How to Reach the Venue
|Venue:||Shanghai Marriott Hotel Parkview (上海宝华万豪酒店)|
|Address:||333 Guangzhong Road West, Zhabei District, Shanghai 200072, China (中国上海市闸北区广中西路333号)|
|Tel:||(86) (21) 3669 8888|
Taking a Local Taxi
Simply go to the taxi stand and ask for Shanghai Marriott Hotel Parkview. Print the above bilingual hotel address with you and show it to the taxi driver. Provided below are the approximate distances, times and fees from the main transport centers to the conference venue. Time and fees are only for reference and will depend on the traffic situation.
|Airport||Distance||Estimated Time and Fees|
|Shanghai Pudong International Airport||49 km||around 1 hrs; 150 RMB|
|Shanghai Hongqiao Airport (Terminal I)||20 km||around 30 mins; 70 RMB|
|Shanghai Hongqiao Airport (Terminal II)||29 km||around 40 mins; 100 RMB|
|Railway Station||Distance||Estimated Time and Fees|
|Shanghai Railway Station||5 km||around 12 mins 20 RMB|
|Shanghai South Railway Station||21 km||around 30 mins; 70 RMB|
|Hongqiao Railway Station||25 km||around 35 mins; 85 RMB|
Taking the Subway
The name Shanghai means "Above the Sea," and it was originally a fishing village. After the opening of the area to foreign powers after 1842, the city grew rapidly and by 1954 was the leading city of the Far East. With the establishment of the P.R. China in 1949, Shanghai has continued to be viewed as one of the economic centers of the country, as well as being a significant source of change and opinion in a country that still tends to be conservatively governed. Today the city continues to grow at a rapid pace, perhaps no city in the world is as futuristic, and Shanghai has become the very symbol of China's rise to economic powerhouse status.
- Shanghai is located on the middle of the east coast of China, and on the inlet of the China Sea.
- Shanghai covers a total area of 6,341 square kilometers, and the land is flat and fertile.
- Due to its proximity to the Huangpu and Yangzi Rivers, Shanghai is a major shipping center.
- The estimated population is close to 18 million (with an urban population of 13 million), making the city the most populous in China and among the world's five largest metropolises.
- As one of China's most important economic centers, Shanghai accounts for 20% of the nation's manufacturing and contributes approximately one-sixth of the gross GNP of China.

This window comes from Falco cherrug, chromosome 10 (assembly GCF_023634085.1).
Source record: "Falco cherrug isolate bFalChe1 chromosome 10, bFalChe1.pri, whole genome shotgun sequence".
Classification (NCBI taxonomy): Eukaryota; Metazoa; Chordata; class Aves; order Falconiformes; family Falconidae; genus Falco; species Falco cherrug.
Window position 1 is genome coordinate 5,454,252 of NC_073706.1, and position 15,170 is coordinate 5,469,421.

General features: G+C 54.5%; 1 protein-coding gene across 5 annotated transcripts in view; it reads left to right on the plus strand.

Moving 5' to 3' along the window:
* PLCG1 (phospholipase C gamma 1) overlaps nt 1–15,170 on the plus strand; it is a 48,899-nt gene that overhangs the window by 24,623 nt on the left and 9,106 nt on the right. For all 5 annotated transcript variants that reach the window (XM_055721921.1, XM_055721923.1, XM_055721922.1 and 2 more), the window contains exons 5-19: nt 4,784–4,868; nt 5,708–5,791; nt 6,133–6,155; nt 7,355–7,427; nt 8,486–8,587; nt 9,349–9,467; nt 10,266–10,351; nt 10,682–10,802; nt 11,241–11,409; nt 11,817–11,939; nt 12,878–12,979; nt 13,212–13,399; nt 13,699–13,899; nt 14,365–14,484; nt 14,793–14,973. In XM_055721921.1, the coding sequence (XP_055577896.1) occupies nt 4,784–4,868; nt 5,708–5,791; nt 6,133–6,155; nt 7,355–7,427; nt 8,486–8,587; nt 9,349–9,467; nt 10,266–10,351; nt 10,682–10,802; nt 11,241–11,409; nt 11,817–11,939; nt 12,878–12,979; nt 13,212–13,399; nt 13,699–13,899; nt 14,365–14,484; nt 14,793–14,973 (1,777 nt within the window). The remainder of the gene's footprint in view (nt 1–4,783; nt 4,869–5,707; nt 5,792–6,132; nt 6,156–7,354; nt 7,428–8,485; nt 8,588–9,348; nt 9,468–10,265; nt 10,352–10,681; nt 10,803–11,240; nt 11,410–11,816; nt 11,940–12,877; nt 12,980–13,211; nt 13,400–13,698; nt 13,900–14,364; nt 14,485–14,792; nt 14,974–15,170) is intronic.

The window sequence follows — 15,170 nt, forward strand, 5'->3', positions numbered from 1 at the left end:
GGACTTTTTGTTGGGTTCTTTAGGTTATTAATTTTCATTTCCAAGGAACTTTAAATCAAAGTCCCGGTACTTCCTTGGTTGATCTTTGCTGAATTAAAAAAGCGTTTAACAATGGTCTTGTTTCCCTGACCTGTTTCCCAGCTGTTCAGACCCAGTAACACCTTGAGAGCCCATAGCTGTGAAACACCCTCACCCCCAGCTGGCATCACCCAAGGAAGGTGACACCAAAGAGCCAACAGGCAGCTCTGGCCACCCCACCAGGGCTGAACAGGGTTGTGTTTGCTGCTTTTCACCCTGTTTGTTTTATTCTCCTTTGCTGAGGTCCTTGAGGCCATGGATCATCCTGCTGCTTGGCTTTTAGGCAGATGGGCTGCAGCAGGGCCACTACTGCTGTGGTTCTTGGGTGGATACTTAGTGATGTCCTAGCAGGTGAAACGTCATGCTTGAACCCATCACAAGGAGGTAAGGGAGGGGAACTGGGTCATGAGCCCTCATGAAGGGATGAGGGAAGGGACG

Travel information below by Lonely Planet. For more detailed information visit Lonely Planet Shanghai.
Apart from citizens of Japan, Singapore and Brunei, a visa is required for visits to the People’s Republic of China. Visas are easily obtainable from Chinese embassies and consulates. Most tourists are issued with a single-entry visa for a 30-day stay, valid for three months from the date of issue. Getting a visa in Hong Kong is also an option.
Note: If you go to China, on to Hong Kong and then to Shanghai, you will need a double-entry visa to get "back" into China from Hong Kong or you will need to reapply for a fresh visa in Hong Kong.
Shanghai itself is not very easy to navigate. Although it’s fascinating to stroll around certain areas, Shanghai’s sheer size and sprawl makes walking useful only for brief trips.
The best way to get around town is either by taxi or on the metro. The rapidly expanding metro and light railway system works like a dream; it’s fast, efficient and inexpensive. Rush hour on the metro operates at overcapacity, however, and you get to experience the full meaning of the big squeeze. Taxis are ubiquitous and cheap, but flagging one down during rush hour or during a rainstorm can be difficult.
|Money (Exchange Rates: US Dollar; GB Pound; Euro)
Shanghai is one of China’s most expensive cities and you can quickly wind up paying much the same as in the West, if not more. Local Chinese restaurants offer fantastic value if you can decipher a Chinese menu. The city’s set-lunch specials or department-store food courts also offer excellent value, where one person can dine for around Y25. Meals at more expensive restaurants will cost anywhere from Y50 to Y400; aim for set meals rather than dining à la carte. Check the bill carefully; there’s no need to leave a tip if service is included. Cafés and bars are expensive so expect to pay up to Y40 for a coffee or Y30 for the smallest of beers. Traveling by metro and bus can keep transport costs down, while taxis are plentiful and inexpensive for short hops.
ATMs that take foreign cards are plentiful, but it’s generally safest to use Bank of China, the Industrial and Commercial Bank of China (ICBC) and HSBC ATMs, many of which are 24-hour. Many of the top-end hotels also have ATMs, as do shopping malls and department stores. Credit cards are more readily accepted in Shanghai than in other parts of China. Most tourist hotels will accept major credit cards (with a 4% processing charge), as will banks, upper-end restaurants and tourist-related shops. Taxes: All four- and five-star hotels and some top-end restaurants add a tax or ‘service charge’ of 10% or 15%, which extends to the room and food; all other consumer taxes are included in the price tag.
With a humid subtropical climate, Shanghai is often grey and overcast. Sudden hot days at the tail end of summer, affectionately known as the Autumnal Tiger, are not uncommon. By the end of September, and through November when the Congress will be held, cooling winds will be blowing into the region and the temperatures will begin to slide.
Temperatures in Shanghai during November are typically between 14°C - 22°C (57°F - 71°F).